Movie Review: ‘Die in a Gun Fight’
Director: Collin Schiffli
Cast: Alexandra Daddario, Diego Boneta, Justin Chatwin, Billy Crudup, Travis Fimmel, Emmanuelle Chriqui, Wade Allain-Marcus
Plot: Two star-crossed lovers from rival news media families plot to elope, but first they have to survive the violent repercussions of their actions.
Review: I remember 2001. I was in film school. We idolised Quentin Tarantino, David Fincher and Guy Ritchie and would emulate their work in our own ham-fisted attempts and stylish and edgy crime films. But what if…what if I never left that path, and continued pursuing the dream of directing my own edgy, stylish and very, very ironic violent crime thriller dark comedy only to release the film into cinemas in the year 2021.
Well, I know longer need to wonder because Die in a Gun Fight perfectly captures everything from that era of cinema that aged poorly.
The characters are all quirky and edgy, and they all get introduced with a freeze frame and title card. The narrator seeks to captivate us with explanations of who they are, complete with smash-cut flashbacks. After the dozen or so characters get introduced this way over the course of 20 minutes, we’re left with very little to take away because we haven’t seen them do anything yet, or interact with each other. We’re just told things about them by a tired sounding Billy Crudup and expected to be intrigued. Some of it is animated because of how darkly ironic it is.
Our main characters are Ben Gibbon (Boneta) and Mary Rathcart (Daddario), who fall in love because of how much they stick it to the man and just don’t care who they upset. Their respective father’s own newspaper companies and are intense rivals. Before they can be together they have to contend with assassin’s lovesick bodyguards, other people whose involvement felt kinda vague, and through a comedy of errors they all end up in a big shoot-out at the end. A great deal of the runtime is spent waxing lyrical about how life is meaningless and their parents just don’t get it is a way that echoes the sentiments better delivered by Brad Pitt in Fight Club.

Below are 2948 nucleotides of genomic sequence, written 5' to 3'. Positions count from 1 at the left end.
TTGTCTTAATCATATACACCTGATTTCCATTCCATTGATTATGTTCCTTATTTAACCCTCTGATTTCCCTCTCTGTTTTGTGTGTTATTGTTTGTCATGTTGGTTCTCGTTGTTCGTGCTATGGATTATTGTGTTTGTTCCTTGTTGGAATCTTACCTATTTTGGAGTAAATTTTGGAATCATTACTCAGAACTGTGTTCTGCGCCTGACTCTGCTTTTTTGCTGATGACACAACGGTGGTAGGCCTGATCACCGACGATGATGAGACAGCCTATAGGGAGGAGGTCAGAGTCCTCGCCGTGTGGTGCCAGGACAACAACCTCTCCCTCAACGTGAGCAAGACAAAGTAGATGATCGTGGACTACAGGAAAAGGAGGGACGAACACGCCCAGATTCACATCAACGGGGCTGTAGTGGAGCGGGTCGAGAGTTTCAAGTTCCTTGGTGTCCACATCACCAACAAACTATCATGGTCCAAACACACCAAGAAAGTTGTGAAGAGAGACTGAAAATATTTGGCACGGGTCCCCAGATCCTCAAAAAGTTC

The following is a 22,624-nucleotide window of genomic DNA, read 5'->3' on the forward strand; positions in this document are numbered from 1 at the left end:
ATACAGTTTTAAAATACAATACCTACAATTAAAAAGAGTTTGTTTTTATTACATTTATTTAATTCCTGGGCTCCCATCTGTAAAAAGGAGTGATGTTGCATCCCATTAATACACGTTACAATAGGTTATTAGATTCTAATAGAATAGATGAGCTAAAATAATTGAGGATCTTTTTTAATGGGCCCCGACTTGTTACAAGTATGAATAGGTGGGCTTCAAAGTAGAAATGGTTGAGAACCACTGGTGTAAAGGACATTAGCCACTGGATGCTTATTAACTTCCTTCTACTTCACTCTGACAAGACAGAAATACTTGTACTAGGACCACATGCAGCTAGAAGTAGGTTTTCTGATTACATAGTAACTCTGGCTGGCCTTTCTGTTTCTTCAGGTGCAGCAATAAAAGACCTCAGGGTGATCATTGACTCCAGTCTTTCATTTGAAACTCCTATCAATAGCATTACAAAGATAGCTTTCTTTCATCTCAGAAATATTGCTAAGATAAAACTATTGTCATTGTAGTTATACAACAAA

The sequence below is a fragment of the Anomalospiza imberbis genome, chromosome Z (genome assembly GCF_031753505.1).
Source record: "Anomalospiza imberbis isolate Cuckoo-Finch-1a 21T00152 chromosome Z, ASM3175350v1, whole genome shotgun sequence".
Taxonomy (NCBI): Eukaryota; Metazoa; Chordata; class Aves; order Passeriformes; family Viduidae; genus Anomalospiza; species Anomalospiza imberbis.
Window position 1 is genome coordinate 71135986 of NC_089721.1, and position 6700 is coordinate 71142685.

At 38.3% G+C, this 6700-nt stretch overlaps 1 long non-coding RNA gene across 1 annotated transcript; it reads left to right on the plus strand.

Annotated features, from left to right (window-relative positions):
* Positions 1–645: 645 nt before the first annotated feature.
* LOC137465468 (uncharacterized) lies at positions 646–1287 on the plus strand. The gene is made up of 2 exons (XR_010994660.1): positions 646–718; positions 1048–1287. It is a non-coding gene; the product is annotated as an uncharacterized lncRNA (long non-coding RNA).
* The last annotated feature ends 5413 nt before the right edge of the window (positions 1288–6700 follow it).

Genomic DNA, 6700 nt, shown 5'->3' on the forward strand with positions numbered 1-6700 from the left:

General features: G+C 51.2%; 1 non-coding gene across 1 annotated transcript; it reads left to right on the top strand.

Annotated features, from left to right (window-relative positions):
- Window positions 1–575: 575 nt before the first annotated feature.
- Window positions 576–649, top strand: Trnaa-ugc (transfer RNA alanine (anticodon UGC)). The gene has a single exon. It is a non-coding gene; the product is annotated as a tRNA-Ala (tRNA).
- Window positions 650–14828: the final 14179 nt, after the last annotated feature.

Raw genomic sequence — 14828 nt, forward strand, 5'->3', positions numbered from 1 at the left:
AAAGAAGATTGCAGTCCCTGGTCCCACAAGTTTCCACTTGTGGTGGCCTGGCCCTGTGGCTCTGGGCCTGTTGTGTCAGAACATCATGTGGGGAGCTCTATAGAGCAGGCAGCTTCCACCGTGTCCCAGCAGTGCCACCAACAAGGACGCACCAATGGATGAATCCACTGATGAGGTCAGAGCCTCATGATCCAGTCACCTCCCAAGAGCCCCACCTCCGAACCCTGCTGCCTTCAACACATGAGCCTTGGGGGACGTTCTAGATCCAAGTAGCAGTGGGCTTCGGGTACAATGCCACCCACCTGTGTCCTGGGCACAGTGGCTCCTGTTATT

Actually, now I mention it, there’s more than a few things lifted from Fight Club overall. The colour scheme, use of slow-motion and the character’s perchance for getting beaten up are all highly evocative of Fincher’s film. Ben’s best friend Mukul (Allain-Marcus) is Tyler Durden-lite, dressing and behaving in a similar manner and doing edgy, anarchist things like stealing the coats from a fancy party and giving them to homeless people. They share a fallen down, manky old house together. Die in a Gun Fight feels like a cheap off-brand Fight Club in more than a few ways.
We’d be all for a fun throwback to a previous generation of cinema, but the whole ordeal is just exhausting. No scene of dialogue can play out unless it’s chopped and shredded in a way that could potentially induce seizures. We have one family eating a meal, so we have to cut back and forth with another family meal and the dialogue matches up…unless it doesn’t and we’re just rapidly cutting back and forth at the end of every line. And there’s split screen and whip-pans. And now they’re all jumping up and down on the table and hooting like monkeys. Except they’re not because it’s what they’re imagining with their cool, edgy outlook on, like society.
Setting up a scene where someone starts screaming or some silliness only for a smash-cut reveal that it’s just what they’re imagining and someone is waiting for an answer…that’s something they pull a couple of times in this movie.
For a moment we were into the idea of a nostalgia spike from the tail end of the century, but everyone in this movie is so thoroughly unlikeable that you can’t get on board with them. Ben and Mary are set up as counter-culture rebels, but come across like petulant children. There’s lots and lots of colourful and splashy style, but it is service of nothing. It reminds me of The Chumscrubber, a movie I haven’t thought about since it was released in 2005. Desperate to replicate the style of cult successes with absolutely nothing to say.
Rating: TWO out of TEN